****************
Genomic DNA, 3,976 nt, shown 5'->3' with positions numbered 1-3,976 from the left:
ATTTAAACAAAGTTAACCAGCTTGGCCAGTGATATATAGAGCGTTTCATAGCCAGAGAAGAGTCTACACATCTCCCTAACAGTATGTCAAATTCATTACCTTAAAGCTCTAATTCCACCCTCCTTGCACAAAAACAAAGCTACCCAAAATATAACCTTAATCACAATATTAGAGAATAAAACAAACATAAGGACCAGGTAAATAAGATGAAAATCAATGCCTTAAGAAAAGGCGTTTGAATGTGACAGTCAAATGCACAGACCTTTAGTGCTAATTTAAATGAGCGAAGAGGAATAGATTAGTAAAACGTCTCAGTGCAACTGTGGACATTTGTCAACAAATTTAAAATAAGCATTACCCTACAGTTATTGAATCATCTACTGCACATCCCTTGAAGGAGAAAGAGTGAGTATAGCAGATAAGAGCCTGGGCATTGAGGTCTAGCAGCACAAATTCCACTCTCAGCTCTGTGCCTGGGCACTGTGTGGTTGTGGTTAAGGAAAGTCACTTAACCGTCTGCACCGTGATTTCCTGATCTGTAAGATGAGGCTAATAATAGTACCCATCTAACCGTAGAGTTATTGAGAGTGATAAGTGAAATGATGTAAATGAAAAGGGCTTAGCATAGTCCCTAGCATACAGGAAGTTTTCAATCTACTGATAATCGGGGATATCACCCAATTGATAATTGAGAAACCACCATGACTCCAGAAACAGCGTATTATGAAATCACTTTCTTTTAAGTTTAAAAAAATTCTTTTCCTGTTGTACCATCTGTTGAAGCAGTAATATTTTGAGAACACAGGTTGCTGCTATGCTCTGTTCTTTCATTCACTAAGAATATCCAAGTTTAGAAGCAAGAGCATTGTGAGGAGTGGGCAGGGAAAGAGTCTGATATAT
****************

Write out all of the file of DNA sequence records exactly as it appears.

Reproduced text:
Genomic DNA, 3,976 nt, shown 5'->3' with positions numbered 1-3,976 from the left:
ATTTAAACAAAGTTAACCAGCTTGGCCAGTGATATATAGAGCGTTTCATAGCCAGAGAAGAGTCTACACATCTCCCTAACAGTATGTCAAATTCATTACCTTAAAGCTCTAATTCCACCCTCCTTGCACAAAAACAAAGCTACCCAAAATATAACCTTAATCACAATATTAGAGAATAAAACAAACATAAGGACCAGGTAAATAAGATGAAAATCAATGCCTTAAGAAAAGGCGTTTGAATGTGACAGTCAAATGCACAGACCTTTAGTGCTAATTTAAATGAGCGAAGAGGAATAGATTAGTAAAACGTCTCAGTGCAACTGTGGACATTTGTCAACAAATTTAAAATAAGCATTACCCTACAGTTATTGAATCATCTACTGCACATCCCTTGAAGGAGAAAGAGTGAGTATAGCAGATAAGAGCCTGGGCATTGAGGTCTAGCAGCACAAATTCCACTCTCAGCTCTGTGCCTGGGCACTGTGTGGTTGTGGTTAAGGAAAGTCACTTAACCGTCTGCACCGTGATTTCCTGATCTGTAAGATGAGGCTAATAATAGTACCCATCTAACCGTAGAGTTATTGAGAGTGATAAGTGAAATGATGTAAATGAAAAGGGCTTAGCATAGTCCCTAGCATACAGGAAGTTTTCAATCTACTGATAATCGGGGATATCACCCAATTGATAATTGAGAAACCACCATGACTCCAGAAACAGCGTATTATGAAATCACTTTCTTTTAAGTTTAAAAAAATTCTTTTCCTGTTGTACCATCTGTTGAAGCAGTAATATTTTGAGAACACAGGTTGCTGCTATGCTCTGTTCTTTCATTCACTAAGAATATCCAAGTTTAGAAGCAAGAGCATTGTGAGGAGTGGGCAGGGAAAGAGTCTGATATAT